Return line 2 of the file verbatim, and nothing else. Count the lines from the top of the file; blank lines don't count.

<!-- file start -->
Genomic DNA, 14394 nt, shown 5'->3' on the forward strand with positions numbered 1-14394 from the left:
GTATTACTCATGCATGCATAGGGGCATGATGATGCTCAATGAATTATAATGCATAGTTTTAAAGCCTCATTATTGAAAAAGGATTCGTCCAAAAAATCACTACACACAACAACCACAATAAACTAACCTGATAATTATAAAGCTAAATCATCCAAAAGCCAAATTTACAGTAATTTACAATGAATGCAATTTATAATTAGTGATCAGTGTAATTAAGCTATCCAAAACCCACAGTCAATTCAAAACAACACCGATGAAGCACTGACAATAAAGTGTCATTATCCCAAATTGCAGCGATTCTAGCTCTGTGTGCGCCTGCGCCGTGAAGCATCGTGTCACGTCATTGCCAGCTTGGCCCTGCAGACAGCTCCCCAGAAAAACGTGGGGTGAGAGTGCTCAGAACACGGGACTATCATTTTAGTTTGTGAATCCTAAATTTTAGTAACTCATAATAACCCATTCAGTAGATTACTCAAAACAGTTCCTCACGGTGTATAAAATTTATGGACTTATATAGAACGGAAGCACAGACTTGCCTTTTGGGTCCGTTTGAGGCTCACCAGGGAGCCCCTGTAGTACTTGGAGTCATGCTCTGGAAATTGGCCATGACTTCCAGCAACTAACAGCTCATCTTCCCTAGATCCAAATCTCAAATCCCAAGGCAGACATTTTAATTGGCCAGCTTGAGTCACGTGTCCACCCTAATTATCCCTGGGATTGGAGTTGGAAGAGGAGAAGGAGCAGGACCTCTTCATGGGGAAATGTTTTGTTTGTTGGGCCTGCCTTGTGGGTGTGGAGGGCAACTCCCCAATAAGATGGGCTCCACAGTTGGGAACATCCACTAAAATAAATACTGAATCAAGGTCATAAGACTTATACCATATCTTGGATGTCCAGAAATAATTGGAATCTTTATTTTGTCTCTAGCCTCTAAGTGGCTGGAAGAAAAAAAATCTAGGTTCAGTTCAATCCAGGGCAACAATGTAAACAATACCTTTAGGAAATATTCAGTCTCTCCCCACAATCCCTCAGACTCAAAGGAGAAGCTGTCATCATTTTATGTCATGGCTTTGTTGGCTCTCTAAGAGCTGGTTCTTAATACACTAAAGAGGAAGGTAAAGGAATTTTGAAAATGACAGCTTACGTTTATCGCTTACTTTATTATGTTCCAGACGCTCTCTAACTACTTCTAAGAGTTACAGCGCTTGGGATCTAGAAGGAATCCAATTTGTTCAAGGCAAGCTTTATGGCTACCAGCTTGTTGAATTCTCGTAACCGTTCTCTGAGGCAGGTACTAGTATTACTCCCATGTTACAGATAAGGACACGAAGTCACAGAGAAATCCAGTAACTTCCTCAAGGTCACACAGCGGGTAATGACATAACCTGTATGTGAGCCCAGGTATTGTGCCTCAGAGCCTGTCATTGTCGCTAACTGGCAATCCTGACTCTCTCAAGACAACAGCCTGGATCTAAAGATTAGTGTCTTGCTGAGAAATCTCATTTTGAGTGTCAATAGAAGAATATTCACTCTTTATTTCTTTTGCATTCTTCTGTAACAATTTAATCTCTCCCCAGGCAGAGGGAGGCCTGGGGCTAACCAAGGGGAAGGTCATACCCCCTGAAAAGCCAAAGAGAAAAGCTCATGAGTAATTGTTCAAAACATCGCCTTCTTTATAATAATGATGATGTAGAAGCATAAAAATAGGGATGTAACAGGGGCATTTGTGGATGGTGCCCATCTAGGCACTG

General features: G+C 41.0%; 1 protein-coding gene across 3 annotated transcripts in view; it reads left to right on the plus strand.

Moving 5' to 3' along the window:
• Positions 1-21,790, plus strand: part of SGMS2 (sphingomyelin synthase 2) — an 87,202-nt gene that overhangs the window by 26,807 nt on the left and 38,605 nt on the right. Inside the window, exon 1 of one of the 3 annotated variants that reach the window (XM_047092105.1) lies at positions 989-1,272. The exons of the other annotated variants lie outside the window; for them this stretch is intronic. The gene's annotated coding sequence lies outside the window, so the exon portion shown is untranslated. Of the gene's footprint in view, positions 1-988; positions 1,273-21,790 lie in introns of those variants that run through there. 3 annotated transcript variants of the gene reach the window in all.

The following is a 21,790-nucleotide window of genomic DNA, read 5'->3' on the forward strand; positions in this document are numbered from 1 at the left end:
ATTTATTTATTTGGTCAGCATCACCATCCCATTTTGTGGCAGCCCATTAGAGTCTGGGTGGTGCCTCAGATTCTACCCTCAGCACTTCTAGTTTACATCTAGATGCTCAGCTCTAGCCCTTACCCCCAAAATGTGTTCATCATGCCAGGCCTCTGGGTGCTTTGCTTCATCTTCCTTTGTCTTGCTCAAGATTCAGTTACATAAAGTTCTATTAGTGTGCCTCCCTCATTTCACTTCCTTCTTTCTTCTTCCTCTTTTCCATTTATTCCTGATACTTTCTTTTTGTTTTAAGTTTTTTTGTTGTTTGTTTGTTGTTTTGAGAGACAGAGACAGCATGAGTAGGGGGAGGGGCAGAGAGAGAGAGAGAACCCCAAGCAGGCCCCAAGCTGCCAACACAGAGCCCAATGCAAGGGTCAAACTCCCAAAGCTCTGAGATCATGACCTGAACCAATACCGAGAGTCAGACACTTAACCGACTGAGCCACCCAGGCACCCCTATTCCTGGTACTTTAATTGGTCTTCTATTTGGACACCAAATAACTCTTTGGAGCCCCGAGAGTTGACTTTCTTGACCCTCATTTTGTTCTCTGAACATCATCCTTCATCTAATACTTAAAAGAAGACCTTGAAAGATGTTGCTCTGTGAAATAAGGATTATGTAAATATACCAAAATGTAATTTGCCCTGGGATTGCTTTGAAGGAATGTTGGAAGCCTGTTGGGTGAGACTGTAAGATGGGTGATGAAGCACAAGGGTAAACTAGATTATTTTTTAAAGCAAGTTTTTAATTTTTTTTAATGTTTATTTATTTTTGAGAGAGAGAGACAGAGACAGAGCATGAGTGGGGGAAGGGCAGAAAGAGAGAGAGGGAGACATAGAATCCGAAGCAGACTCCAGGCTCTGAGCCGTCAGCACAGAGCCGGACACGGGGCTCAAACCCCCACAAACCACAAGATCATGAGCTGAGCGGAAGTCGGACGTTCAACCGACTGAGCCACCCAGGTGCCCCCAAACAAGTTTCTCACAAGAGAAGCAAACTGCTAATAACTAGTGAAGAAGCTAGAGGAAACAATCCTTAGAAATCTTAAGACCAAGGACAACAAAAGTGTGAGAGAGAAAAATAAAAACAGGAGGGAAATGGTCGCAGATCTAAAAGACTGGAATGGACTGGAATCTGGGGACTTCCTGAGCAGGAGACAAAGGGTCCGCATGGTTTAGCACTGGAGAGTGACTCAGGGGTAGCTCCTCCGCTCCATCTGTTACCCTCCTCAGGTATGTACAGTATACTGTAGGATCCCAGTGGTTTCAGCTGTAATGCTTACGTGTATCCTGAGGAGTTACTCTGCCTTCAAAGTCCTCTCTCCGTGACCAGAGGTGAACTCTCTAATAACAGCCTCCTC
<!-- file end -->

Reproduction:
GTATTACTCATGCATGCATAGGGGCATGATGATGCTCAATGAATTATAATGCATAGTTTTAAAGCCTCATTATTGAAAAAGGATTCGTCCAAAAAATCACTACACACAACAACCACAATAAACTAACCTGATAATTATAAAGCTAAATCATCCAAAAGCCAAATTTACAGTAATTTACAATGAATGCAATTTATAATTAGTGATCAGTGTAATTAAGCTATCCAAAACCCACAGTCAATTCAAAACAACACCGATGAAGCACTGACAATAAAGTGTCATTATCCCAAATTGCAGCGATTCTAGCTCTGTGTGCGCCTGCGCCGTGAAGCATCGTGTCACGTCATTGCCAGCTTGGCCCTGCAGACAGCTCCCCAGAAAAACGTGGGGTGAGAGTGCTCAGAACACGGGACTATCATTTTAGTTTGTGAATCCTAAATTTTAGTAACTCATAATAACCCATTCAGTAGATTACTCAAAACAGTTCCTCACGGTGTATAAAATTTATGGACTTATATAGAACGGAAGCACAGACTTGCCTTTTGGGTCCGTTTGAGGCTCACCAGGGAGCCCCTGTAGTACTTGGAGTCATGCTCTGGAAATTGGCCATGACTTCCAGCAACTAACAGCTCATCTTCCCTAGATCCAAATCTCAAATCCCAAGGCAGACATTTTAATTGGCCAGCTTGAGTCACGTGTCCACCCTAATTATCCCTGGGATTGGAGTTGGAAGAGGAGAAGGAGCAGGACCTCTTCATGGGGAAATGTTTTGTTTGTTGGGCCTGCCTTGTGGGTGTGGAGGGCAACTCCCCAATAAGATGGGCTCCACAGTTGGGAACATCCACTAAAATAAATACTGAATCAAGGTCATAAGACTTATACCATATCTTGGATGTCCAGAAATAATTGGAATCTTTATTTTGTCTCTAGCCTCTAAGTGGCTGGAAGAAAAAAAATCTAGGTTCAGTTCAATCCAGGGCAACAATGTAAACAATACCTTTAGGAAATATTCAGTCTCTCCCCACAATCCCTCAGACTCAAAGGAGAAGCTGTCATCATTTTATGTCATGGCTTTGTTGGCTCTCTAAGAGCTGGTTCTTAATACACTAAAGAGGAAGGTAAAGGAATTTTGAAAATGACAGCTTACGTTTATCGCTTACTTTATTATGTTCCAGACGCTCTCTAACTACTTCTAAGAGTTACAGCGCTTGGGATCTAGAAGGAATCCAATTTGTTCAAGGCAAGCTTTATGGCTACCAGCTTGTTGAATTCTCGTAACCGTTCTCTGAGGCAGGTACTAGTATTACTCCCATGTTACAGATAAGGACACGAAGTCACAGAGAAATCCAGTAACTTCCTCAAGGTCACACAGCGGGTAATGACATAACCTGTATGTGAGCCCAGGTATTGTGCCTCAGAGCCTGTCATTGTCGCTAACTGGCAATCCTGACTCTCTCAAGACAACAGCCTGGATCTAAAGATTAGTGTCTTGCTGAGAAATCTCATTTTGAGTGTCAATAGAAGAATATTCACTCTTTATTTCTTTTGCATTCTTCTGTAACAATTTAATCTCTCCCCAGGCAGAGGGAGGCCTGGGGCTAACCAAGGGGAAGGTCATACCCCCTGAAAAGCCAAAGAGAAAAGCTCATGAGTAATTGTTCAAAACATCGCCTTCTTTATAATAATGATGATGTAGAAGCATAAAAATAGGGATGTAACAGGGGCATTTGTGGATGGTGCCCATCTAGGCACTG